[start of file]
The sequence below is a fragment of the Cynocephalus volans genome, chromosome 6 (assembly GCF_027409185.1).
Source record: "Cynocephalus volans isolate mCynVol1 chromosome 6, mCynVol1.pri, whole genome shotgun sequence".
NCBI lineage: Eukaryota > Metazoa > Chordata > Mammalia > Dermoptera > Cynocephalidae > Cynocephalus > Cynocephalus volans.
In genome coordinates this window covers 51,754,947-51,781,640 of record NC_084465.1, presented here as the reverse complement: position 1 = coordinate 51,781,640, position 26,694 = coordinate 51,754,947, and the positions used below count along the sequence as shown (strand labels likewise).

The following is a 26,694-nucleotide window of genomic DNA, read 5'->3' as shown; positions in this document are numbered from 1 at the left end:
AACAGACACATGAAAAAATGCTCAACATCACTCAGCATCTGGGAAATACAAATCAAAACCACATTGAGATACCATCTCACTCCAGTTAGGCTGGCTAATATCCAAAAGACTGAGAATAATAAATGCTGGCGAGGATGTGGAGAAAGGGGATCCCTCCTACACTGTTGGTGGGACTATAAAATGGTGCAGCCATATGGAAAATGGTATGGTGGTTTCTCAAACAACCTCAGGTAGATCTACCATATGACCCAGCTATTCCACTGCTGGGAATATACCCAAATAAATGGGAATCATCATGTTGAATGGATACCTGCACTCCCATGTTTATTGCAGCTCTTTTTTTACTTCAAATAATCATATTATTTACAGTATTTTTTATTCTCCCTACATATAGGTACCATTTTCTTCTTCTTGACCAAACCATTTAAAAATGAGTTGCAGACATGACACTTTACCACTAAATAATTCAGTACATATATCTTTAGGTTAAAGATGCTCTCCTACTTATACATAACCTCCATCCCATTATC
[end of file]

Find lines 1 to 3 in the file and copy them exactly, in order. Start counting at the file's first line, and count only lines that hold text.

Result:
The sequence below is a fragment of the Cynocephalus volans genome, chromosome 6 (assembly GCF_027409185.1).
Source record: "Cynocephalus volans isolate mCynVol1 chromosome 6, mCynVol1.pri, whole genome shotgun sequence".
NCBI lineage: Eukaryota > Metazoa > Chordata > Mammalia > Dermoptera > Cynocephalidae > Cynocephalus > Cynocephalus volans.